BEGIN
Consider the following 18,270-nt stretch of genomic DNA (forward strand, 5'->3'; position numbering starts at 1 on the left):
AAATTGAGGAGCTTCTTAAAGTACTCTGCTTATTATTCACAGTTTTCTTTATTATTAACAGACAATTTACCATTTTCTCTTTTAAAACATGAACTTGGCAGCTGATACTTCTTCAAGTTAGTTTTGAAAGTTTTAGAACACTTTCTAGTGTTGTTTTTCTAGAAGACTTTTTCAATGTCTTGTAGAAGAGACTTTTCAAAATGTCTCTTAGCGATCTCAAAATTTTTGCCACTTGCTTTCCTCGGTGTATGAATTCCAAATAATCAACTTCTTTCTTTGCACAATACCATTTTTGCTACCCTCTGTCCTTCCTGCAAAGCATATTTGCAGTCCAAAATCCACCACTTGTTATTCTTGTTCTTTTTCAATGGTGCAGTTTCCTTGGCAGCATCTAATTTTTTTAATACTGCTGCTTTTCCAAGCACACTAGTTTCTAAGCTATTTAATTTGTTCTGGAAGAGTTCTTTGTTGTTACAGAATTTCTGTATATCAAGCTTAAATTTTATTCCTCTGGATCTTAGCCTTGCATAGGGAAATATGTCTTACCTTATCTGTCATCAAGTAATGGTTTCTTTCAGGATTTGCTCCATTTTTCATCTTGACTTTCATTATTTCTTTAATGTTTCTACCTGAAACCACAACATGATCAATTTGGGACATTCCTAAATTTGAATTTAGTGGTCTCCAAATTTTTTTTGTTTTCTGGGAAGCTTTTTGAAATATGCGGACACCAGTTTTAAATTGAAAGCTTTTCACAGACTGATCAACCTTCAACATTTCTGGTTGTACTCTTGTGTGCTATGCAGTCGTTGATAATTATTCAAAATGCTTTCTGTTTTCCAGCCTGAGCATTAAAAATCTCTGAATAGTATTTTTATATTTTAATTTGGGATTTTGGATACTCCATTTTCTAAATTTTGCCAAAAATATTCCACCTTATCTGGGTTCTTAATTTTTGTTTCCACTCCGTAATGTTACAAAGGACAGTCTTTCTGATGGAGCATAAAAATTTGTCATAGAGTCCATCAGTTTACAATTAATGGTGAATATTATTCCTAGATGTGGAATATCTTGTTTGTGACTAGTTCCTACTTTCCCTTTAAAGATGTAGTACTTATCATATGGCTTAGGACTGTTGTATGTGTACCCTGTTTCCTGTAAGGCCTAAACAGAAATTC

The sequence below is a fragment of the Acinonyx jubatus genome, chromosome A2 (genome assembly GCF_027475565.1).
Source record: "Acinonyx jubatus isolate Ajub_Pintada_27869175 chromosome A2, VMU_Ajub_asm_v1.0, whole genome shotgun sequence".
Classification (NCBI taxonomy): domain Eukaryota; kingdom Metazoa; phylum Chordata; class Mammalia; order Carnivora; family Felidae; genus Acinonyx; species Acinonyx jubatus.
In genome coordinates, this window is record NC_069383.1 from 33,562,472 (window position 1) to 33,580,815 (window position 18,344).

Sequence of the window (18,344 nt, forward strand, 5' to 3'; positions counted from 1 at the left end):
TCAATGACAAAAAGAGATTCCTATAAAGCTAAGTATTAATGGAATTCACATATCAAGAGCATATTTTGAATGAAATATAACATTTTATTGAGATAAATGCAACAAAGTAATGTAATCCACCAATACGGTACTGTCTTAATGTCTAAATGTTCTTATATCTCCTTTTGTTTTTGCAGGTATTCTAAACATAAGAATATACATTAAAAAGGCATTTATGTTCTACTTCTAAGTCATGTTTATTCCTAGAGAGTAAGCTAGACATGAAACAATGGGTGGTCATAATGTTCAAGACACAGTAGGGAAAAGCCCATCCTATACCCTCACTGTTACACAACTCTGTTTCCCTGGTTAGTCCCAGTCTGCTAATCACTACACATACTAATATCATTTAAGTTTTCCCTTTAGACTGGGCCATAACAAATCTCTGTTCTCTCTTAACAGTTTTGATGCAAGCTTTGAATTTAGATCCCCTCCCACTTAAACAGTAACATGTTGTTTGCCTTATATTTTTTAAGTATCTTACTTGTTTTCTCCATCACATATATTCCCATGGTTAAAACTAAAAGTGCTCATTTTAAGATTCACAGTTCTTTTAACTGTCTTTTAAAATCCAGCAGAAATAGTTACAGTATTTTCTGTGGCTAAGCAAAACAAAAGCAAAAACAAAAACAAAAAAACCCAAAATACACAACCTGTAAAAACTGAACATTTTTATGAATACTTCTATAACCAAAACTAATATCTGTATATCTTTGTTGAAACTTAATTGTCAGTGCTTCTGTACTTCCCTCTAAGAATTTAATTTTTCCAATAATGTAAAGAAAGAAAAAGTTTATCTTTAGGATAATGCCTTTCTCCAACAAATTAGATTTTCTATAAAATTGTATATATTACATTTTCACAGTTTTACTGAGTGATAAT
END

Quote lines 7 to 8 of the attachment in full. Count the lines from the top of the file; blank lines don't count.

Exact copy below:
Sequence of the window (18,344 nt, forward strand, 5' to 3'; positions counted from 1 at the left end):
TCAATGACAAAAAGAGATTCCTATAAAGCTAAGTATTAATGGAATTCACATATCAAGAGCATATTTTGAATGAAATATAACATTTTATTGAGATAAATGCAACAAAGTAATGTAATCCACCAATACGGTACTGTCTTAATGTCTAAATGTTCTTATATCTCCTTTTGTTTTTGCAGGTATTCTAAACATAAGAATATACATTAAAAAGGCATTTATGTTCTACTTCTAAGTCATGTTTATTCCTAGAGAGTAAGCTAGACATGAAACAATGGGTGGTCATAATGTTCAAGACACAGTAGGGAAAAGCCCATCCTATACCCTCACTGTTACACAACTCTGTTTCCCTGGTTAGTCCCAGTCTGCTAATCACTACACATACTAATATCATTTAAGTTTTCCCTTTAGACTGGGCCATAACAAATCTCTGTTCTCTCTTAACAGTTTTGATGCAAGCTTTGAATTTAGATCCCCTCCCACTTAAACAGTAACATGTTGTTTGCCTTATATTTTTTAAGTATCTTACTTGTTTTCTCCATCACATATATTCCCATGGTTAAAACTAAAAGTGCTCATTTTAAGATTCACAGTTCTTTTAACTGTCTTTTAAAATCCAGCAGAAATAGTTACAGTATTTTCTGTGGCTAAGCAAAACAAAAGCAAAAACAAAAACAAAAAAACCCAAAATACACAACCTGTAAAAACTGAACATTTTTATGAATACTTCTATAACCAAAACTAATATCTGTATATCTTTGTTGAAACTTAATTGTCAGTGCTTCTGTACTTCCCTCTAAGAATTTAATTTTTCCAATAATGTAAAGAAAGAAAAAGTTTATCTTTAGGATAATGCCTTTCTCCAACAAATTAGATTTTCTATAAAATTGTATATATTACATTTTCACAGTTTTACTGAGTGATAAT